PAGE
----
GD: And when you say that you’re just a farmer too, that’s a reference from where you grew up in America . . . where was that?

JS: About an hour outside Kansas City, Missouri.

GD: And do you think growing up in the countryside, in what must be a vast expanse of space affected your choice of career and the style of clothes you designed when you grew up?

JS: Probably so. I think everything we experience forms us. Obviously being removed from certain elements, and then seeing them in films and on TV, and being so inspired by them, is probably the reason my work is the way it is. For example, growing up, we didn’t have certain things, so we had to substitute other things for them. Or dream them up, I suppose. As well as that we could see this fantasy world on TV and in music videos and at the time, naively believing that it was real! I mean, we didn’t know that it wasn’t real. I just assumed that what was on TV was the way everyone else did things everywhere else. I didn’t realise it was a fictional world at first. Plus seeing people in these high fashion magazines – I thought that was a place I could go to. I mean – I’m still having trouble coming to terms with the fact . . .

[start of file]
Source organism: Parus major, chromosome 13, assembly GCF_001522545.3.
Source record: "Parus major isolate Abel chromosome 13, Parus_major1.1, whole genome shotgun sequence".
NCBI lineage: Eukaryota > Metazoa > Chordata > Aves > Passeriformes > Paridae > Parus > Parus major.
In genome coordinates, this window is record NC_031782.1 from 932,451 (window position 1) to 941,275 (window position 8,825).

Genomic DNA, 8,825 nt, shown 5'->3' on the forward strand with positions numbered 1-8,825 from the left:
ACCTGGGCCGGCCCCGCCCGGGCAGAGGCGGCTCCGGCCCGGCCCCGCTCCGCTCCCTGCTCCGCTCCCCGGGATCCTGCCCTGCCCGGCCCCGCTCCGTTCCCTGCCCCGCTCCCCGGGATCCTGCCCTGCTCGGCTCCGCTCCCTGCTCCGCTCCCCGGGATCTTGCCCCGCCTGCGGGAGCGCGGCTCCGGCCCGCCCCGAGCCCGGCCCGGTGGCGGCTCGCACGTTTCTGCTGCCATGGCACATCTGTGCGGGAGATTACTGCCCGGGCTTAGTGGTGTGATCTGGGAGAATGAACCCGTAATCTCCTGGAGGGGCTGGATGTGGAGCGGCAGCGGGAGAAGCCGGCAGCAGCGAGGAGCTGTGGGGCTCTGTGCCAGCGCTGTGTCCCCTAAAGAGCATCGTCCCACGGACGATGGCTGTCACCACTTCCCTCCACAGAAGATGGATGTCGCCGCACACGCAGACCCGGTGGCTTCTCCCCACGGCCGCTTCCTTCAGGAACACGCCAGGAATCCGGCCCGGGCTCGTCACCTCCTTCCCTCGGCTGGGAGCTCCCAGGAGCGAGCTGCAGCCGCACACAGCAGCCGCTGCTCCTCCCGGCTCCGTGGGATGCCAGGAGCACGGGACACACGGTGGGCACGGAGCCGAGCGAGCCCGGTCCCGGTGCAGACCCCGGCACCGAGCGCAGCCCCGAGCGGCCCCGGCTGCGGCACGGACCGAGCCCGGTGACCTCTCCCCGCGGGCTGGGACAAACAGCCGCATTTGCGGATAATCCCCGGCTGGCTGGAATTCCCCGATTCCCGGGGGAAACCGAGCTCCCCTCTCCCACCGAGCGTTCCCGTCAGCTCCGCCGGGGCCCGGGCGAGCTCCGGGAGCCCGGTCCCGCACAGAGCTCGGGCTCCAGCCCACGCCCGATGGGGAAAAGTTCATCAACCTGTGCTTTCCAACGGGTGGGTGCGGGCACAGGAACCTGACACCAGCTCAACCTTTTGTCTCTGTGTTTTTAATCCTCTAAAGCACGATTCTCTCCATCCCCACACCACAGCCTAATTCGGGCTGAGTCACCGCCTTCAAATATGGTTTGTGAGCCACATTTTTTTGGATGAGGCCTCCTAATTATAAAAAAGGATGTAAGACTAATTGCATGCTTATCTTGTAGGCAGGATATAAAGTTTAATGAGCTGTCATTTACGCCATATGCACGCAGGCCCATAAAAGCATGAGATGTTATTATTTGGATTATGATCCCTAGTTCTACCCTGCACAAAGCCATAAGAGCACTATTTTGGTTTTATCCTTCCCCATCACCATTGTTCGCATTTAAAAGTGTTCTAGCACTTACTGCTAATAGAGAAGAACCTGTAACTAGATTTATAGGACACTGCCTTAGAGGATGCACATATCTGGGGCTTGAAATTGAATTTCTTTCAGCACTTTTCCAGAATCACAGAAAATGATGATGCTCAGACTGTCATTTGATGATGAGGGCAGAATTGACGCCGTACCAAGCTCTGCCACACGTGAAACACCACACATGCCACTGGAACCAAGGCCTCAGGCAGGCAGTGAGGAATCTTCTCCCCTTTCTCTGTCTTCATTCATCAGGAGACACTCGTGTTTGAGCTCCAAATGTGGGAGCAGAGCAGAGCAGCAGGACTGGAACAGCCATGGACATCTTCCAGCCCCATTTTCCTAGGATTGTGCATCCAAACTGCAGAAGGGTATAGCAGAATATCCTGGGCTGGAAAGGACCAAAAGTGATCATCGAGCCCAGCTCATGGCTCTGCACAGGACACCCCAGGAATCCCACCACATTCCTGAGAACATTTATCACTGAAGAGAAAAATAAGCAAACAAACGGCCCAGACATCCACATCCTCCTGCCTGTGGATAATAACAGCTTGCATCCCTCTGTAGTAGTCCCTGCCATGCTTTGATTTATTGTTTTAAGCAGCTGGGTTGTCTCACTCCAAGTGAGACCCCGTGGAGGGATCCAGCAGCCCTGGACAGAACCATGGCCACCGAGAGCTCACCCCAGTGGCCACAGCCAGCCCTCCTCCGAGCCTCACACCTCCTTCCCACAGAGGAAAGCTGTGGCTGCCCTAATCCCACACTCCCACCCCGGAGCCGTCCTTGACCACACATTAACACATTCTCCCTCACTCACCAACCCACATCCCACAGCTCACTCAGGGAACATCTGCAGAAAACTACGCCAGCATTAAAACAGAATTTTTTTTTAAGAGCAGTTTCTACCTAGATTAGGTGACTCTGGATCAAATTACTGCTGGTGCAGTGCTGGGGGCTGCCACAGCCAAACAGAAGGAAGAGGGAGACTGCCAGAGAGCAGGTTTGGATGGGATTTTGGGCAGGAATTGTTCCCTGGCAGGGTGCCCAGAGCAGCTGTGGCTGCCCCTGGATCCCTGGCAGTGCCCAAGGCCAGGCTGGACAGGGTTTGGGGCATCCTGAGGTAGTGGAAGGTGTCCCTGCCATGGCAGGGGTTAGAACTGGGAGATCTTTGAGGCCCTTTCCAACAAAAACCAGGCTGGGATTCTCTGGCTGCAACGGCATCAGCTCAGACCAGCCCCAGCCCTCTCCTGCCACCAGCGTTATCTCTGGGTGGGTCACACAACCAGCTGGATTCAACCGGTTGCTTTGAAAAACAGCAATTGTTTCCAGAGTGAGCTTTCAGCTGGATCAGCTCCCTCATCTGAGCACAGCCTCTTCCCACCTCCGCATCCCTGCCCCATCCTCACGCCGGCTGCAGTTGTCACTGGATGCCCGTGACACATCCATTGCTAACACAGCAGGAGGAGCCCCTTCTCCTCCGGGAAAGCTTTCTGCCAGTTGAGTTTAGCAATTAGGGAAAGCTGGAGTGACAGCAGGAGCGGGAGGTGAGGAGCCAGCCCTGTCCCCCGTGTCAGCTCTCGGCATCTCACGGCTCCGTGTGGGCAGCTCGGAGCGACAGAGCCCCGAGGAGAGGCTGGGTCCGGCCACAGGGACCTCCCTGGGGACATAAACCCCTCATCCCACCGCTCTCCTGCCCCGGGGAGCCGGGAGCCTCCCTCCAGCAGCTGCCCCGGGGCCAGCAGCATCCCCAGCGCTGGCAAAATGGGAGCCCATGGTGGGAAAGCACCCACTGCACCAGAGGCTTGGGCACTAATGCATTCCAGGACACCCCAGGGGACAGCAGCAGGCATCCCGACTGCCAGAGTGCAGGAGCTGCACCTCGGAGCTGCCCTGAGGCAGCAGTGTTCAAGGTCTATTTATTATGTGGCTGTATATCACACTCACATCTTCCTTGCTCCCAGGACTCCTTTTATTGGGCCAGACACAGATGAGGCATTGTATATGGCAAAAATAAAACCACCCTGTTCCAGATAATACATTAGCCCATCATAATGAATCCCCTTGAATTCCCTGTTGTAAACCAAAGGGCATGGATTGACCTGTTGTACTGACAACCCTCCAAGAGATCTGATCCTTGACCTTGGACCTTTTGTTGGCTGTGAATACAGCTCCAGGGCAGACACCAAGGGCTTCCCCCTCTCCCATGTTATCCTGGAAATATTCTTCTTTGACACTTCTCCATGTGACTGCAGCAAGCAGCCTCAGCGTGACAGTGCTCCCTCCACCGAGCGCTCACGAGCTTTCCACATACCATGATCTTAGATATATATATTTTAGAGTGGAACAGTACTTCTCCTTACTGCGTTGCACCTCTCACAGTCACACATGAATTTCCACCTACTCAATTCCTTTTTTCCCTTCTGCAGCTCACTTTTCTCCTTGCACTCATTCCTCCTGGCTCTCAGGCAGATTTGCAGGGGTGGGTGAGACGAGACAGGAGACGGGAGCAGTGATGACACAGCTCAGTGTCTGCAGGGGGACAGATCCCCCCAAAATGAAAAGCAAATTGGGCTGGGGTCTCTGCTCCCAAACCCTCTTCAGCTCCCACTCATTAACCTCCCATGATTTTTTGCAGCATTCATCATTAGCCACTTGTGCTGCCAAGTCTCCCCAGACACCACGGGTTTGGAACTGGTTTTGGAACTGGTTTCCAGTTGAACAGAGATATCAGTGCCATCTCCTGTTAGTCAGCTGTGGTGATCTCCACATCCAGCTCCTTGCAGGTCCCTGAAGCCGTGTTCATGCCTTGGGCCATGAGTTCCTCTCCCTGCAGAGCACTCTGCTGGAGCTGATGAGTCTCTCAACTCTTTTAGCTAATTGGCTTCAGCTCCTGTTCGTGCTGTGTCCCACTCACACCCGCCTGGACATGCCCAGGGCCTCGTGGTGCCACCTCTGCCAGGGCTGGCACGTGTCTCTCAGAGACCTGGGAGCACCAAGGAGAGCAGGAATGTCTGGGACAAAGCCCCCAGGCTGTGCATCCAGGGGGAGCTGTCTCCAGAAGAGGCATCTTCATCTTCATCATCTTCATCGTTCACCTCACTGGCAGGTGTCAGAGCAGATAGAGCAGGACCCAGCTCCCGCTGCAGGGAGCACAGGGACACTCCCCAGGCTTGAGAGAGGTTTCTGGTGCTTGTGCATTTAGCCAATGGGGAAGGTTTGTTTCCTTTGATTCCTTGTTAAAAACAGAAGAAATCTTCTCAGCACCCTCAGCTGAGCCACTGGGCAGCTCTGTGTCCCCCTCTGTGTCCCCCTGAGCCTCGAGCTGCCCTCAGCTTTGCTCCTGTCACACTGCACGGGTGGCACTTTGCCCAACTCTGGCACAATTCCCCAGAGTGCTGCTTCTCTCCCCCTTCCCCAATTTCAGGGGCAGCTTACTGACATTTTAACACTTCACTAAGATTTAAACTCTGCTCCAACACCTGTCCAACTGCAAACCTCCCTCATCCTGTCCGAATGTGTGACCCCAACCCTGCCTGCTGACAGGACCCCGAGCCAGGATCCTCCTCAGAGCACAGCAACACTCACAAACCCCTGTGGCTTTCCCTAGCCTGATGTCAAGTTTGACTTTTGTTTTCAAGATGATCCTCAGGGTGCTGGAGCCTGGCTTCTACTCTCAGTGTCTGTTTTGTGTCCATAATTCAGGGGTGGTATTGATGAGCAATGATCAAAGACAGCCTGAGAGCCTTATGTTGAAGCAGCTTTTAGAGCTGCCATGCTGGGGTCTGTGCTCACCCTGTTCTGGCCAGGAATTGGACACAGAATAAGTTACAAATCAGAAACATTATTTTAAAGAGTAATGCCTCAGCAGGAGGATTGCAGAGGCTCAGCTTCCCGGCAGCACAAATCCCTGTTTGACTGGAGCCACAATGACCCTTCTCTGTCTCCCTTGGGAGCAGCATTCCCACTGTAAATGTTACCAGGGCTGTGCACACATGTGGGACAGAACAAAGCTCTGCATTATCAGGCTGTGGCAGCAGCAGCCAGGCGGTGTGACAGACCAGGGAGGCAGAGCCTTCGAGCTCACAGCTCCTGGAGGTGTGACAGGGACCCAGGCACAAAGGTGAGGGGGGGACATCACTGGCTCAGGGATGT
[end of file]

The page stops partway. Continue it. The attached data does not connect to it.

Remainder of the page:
GD: That’s so brilliant though, from all those years ago when you were inspired by the concept of fashion to move to New York right back to some pants a bra you designed being being back on that farm, getting into trouble!

JS: Well, yes I suppose it has come full circle.

That is sooo cool. Thank you for your time!

Now watch the video to see what Jeremy has to say about a number of his muses, modelling his looks, from Jedward to Katy Perry, Leigh Lezark and Beth Ditto PLUS what he had to say about his great friend Kanye West, who ‘phoned him up all the time’ while creating his collection!


- Interview by Naomi Attwood